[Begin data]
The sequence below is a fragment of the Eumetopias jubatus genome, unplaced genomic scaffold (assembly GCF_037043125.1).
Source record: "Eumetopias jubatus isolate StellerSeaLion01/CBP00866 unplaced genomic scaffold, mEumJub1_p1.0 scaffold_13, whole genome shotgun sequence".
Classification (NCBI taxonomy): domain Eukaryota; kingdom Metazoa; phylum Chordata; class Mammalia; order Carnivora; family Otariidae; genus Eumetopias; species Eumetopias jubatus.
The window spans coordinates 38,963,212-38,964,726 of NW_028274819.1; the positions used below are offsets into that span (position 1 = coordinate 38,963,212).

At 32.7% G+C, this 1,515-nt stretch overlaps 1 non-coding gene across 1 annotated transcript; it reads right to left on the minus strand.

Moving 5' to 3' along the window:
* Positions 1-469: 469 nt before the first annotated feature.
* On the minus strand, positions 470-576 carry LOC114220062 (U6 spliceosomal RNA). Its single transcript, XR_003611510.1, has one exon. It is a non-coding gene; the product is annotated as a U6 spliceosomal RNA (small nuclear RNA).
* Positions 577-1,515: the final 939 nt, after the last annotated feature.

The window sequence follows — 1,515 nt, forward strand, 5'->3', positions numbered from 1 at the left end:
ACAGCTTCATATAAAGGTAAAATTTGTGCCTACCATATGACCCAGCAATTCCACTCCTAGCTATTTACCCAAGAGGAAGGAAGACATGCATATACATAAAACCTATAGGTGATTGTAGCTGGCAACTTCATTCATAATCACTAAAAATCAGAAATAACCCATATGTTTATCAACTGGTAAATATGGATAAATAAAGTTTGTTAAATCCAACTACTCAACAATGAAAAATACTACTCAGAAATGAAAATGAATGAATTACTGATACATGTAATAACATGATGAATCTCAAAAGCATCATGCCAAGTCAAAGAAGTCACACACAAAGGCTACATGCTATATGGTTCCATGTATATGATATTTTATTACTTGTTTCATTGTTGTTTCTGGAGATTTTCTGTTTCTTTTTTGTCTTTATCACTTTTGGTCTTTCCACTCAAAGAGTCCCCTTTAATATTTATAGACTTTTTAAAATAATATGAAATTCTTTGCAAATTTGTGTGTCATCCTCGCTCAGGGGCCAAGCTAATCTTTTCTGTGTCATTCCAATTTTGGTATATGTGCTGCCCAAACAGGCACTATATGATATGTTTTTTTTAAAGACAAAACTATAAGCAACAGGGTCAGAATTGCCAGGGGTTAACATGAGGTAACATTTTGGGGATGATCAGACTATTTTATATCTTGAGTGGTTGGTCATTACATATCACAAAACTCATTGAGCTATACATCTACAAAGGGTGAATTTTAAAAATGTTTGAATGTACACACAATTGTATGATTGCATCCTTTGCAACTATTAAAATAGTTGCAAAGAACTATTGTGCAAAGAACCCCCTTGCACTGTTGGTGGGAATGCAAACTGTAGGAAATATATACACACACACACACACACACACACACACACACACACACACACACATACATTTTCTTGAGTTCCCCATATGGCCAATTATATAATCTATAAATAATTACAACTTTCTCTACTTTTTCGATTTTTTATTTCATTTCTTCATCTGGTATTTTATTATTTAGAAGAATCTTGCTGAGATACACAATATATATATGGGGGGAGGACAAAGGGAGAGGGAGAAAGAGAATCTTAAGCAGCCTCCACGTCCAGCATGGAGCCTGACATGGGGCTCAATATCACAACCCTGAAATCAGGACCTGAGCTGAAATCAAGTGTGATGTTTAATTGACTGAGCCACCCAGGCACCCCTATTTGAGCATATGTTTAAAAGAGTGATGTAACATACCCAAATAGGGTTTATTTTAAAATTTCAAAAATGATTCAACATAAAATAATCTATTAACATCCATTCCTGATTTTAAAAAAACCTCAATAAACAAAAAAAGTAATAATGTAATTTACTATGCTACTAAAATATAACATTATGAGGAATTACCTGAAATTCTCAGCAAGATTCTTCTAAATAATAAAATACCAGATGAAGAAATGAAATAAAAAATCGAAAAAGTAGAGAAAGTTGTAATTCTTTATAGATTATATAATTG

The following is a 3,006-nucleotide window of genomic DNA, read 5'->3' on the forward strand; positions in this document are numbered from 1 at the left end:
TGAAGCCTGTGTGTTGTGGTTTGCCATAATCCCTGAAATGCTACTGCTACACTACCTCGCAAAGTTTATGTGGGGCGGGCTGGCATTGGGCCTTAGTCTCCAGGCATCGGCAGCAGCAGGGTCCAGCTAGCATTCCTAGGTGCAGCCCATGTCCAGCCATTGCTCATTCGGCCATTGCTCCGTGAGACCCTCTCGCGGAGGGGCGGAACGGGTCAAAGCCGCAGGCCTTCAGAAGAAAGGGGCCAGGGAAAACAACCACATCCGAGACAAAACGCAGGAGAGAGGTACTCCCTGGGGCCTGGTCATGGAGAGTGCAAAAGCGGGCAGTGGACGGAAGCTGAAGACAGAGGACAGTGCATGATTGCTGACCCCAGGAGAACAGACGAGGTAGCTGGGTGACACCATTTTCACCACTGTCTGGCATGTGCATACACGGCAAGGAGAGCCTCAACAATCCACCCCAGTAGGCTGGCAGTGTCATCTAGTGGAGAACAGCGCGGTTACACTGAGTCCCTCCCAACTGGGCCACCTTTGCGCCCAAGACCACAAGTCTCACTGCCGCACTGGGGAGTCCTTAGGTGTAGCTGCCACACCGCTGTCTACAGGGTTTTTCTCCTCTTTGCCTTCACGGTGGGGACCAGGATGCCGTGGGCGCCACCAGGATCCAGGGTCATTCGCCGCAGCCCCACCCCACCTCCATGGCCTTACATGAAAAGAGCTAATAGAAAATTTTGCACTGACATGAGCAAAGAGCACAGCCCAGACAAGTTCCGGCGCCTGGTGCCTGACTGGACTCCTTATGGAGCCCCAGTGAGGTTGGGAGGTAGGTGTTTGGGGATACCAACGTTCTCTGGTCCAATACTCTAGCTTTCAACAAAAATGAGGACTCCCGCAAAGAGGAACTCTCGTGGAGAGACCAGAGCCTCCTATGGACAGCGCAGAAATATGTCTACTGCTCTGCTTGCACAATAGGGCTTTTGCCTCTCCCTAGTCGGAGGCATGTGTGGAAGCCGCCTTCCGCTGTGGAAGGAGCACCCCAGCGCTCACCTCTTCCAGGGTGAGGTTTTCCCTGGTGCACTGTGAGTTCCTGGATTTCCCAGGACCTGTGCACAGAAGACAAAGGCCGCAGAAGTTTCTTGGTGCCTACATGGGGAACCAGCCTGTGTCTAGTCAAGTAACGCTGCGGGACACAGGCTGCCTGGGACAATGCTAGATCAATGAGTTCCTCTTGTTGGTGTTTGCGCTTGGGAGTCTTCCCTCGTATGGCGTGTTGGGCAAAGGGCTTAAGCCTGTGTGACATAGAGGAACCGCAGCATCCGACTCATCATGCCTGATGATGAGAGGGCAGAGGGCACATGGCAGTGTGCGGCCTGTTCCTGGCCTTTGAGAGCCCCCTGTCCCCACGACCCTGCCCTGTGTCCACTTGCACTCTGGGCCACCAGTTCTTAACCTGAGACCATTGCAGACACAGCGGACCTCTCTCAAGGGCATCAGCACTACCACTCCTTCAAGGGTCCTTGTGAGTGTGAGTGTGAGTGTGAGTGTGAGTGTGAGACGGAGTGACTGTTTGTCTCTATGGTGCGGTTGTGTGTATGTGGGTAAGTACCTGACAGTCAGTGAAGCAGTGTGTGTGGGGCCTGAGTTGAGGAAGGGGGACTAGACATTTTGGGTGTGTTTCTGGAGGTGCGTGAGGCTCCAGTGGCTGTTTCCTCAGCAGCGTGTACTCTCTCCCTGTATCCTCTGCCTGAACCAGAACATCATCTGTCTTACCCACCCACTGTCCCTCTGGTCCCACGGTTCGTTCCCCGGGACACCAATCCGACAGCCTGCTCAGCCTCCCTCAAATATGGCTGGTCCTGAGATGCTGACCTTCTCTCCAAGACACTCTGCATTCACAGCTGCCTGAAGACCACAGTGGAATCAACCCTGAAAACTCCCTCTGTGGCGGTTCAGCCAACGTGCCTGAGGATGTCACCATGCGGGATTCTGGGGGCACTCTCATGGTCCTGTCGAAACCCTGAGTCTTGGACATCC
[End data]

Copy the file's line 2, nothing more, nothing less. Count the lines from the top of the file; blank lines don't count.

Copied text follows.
Source record: "Eumetopias jubatus isolate StellerSeaLion01/CBP00866 unplaced genomic scaffold, mEumJub1_p1.0 scaffold_13, whole genome shotgun sequence".